Does your company need to worry about regulations relating to foods designed for infants (considered to be anyone aged 0-12 months)? If you manufacture infant formula, then of course the answer is yes. But what if you manufacture baby food—those cute little jars of liquified goodness? Traditionally, those types of food haven’t been subject to any special FDA regulations. Manufacturers simply need to follow the regulations that govern all foods designed for consumption by humans of any age. That, however, is changing.
There is a growing push to limit, and ultimately eliminate, heavy metals, such as inorganic arsenic, lead, cadmium, and mercury, present in baby food. These elements are present in our food chain in amounts that are concerning to members of the U.S. Congress and other stakeholders because of modern manufacturing techniques, and they have an outsized effect on infant health.
On March 25, 2021, the Baby Food Safety Act was introduced in Congress. As of the time this article was written, it had not yet passed. If it passes, it will require manufacturers, within one year of its enactment, to reduce levels of inorganic arsenic in non-cereal foods to 10 ppb and in cereals to 15 ppb, levels of cadmium and lead to 5 ppb in non-cereals and 10 ppb in cereals, and levels of mercury to 2 ppb in non-cereals and cereals. Within three years of enactment, the Act requires that final regulatory levels be set that reduce these levels to an even lower amount. It also requires reevaluation of the current regulatory levels every five years thereafter.
But the Act would do much more than simply setting limits for heavy metals in baby food. It would also:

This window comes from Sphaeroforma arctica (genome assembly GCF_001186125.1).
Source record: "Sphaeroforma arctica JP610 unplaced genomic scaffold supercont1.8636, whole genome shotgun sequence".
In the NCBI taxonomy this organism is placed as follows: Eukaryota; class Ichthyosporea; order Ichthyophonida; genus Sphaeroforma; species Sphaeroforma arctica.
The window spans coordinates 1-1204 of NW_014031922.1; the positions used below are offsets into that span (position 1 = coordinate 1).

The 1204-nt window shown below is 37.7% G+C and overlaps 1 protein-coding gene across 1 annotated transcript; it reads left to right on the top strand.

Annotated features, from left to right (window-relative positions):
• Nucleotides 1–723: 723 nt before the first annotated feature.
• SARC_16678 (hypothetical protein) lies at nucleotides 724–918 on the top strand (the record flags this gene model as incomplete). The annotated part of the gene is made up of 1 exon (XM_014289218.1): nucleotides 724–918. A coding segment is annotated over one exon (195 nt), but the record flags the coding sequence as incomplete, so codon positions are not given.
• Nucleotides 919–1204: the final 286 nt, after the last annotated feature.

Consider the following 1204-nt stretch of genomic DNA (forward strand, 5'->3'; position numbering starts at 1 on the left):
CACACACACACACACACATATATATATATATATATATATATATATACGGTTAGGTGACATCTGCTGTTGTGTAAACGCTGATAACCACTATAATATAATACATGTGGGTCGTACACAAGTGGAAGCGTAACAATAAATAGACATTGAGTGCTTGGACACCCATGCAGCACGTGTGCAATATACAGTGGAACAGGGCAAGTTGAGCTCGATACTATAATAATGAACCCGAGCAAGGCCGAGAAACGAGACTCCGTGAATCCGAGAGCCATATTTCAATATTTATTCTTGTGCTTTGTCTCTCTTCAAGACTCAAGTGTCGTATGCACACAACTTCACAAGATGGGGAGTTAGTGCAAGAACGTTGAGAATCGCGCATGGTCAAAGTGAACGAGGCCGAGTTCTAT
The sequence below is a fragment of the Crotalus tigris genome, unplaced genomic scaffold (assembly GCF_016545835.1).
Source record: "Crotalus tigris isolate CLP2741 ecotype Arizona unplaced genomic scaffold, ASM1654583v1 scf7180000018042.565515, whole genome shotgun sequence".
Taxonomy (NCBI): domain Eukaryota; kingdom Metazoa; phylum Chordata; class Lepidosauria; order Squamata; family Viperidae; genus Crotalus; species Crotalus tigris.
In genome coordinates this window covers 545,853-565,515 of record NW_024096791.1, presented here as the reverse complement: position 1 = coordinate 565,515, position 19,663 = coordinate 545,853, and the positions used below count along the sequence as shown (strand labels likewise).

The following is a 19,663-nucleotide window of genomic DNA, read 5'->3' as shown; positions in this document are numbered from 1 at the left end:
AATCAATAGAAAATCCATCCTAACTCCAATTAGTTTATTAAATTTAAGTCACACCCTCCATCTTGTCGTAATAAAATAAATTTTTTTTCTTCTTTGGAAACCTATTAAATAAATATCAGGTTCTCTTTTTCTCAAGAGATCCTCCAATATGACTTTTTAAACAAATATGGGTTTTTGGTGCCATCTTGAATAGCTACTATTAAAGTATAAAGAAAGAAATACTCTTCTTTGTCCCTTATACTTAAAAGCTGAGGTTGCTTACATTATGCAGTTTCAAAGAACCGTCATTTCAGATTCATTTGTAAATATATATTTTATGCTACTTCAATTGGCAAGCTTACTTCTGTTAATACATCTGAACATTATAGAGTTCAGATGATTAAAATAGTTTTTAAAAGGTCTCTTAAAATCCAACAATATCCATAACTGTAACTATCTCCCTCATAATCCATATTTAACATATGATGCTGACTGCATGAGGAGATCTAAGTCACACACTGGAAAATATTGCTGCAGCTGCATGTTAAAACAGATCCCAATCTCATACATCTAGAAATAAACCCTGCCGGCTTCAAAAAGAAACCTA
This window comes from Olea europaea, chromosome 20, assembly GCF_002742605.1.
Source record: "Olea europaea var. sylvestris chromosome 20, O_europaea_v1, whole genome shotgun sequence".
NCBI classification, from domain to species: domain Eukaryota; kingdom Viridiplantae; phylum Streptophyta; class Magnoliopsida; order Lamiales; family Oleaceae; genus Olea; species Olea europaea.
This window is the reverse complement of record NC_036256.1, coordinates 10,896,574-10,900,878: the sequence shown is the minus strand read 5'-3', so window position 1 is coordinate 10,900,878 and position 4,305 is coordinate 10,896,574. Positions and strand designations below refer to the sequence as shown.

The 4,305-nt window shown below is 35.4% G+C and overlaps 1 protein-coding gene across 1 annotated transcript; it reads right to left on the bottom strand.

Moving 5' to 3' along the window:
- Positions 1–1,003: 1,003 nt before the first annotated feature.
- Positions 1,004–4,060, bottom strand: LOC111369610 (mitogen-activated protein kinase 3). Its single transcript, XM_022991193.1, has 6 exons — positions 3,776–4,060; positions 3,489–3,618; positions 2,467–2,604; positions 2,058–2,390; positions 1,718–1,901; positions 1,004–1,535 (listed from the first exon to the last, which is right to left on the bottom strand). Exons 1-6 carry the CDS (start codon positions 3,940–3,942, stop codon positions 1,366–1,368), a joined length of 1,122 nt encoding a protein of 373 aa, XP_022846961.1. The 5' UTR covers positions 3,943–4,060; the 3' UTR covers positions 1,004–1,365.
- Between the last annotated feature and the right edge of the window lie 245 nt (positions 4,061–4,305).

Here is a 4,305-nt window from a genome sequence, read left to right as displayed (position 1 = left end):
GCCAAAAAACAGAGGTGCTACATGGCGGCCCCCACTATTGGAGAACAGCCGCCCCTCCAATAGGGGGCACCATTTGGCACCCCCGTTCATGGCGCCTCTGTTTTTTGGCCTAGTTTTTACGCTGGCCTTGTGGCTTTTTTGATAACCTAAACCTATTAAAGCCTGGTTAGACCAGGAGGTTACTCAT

- Add regulations to the Food Drug and Cosmetics Act requiring FDA to specifically regulate foods for consumers up to 36 months old
- Require manufacturers to report levels of heavy metals biannually on their websites
- Give FDA mandatory recall authority
- Mandate creation of public awareness campaigns
- Offer grants for farming research
Current FDA Actions
The FDA is already working to reduce heavy metals in baby foods. In August 2020, the FDA finalized guidance setting the limit for inorganic arsenic in baby rice cereals to 100 micrograms per kilogram. Fortunately, most manufacturers had already achieved those limits; sampling from 2018 showed that 76% of manufacturers were in compliance, up from 47% in 2014 and from just 36% between 2011 and 2013.
In early 2021, FDA launched an action plan to address heavy metals in foods consumed by infants and young children, called Closer to Zero. The overarching purpose of the plan is to gather data about heavy metal levels and then set tolerances for those substances, with the input from all stakeholders. Thus, the FDA has signaled its intent to act regardless of what Congress has in store.
More recently, the FDA issued draft guidance, titled “Action Levels for Lead in Food Intended for Babies and Young Children,” recommending that levels of lead be limited to 10 ppb in fruits, some vegetables, and yogurt, and to 20 ppb in root vegetables and dry cereal. The guidance is focused on processed foods, including foods served in jars, pouches, tubs, and boxes intended for children under two.
Whatever the ultimate outcome of these initial steps taken by Congress and FDA, one thing is clear: Concerns about heavy metals in the foods consumed by our tiniest citizens isn’t going away. So, if the product you manufacture or grow may be destined for a jar of baby food—even if you don’t think you manufacture baby food—it’s time to begin working to address the issue in your facilities and your fields.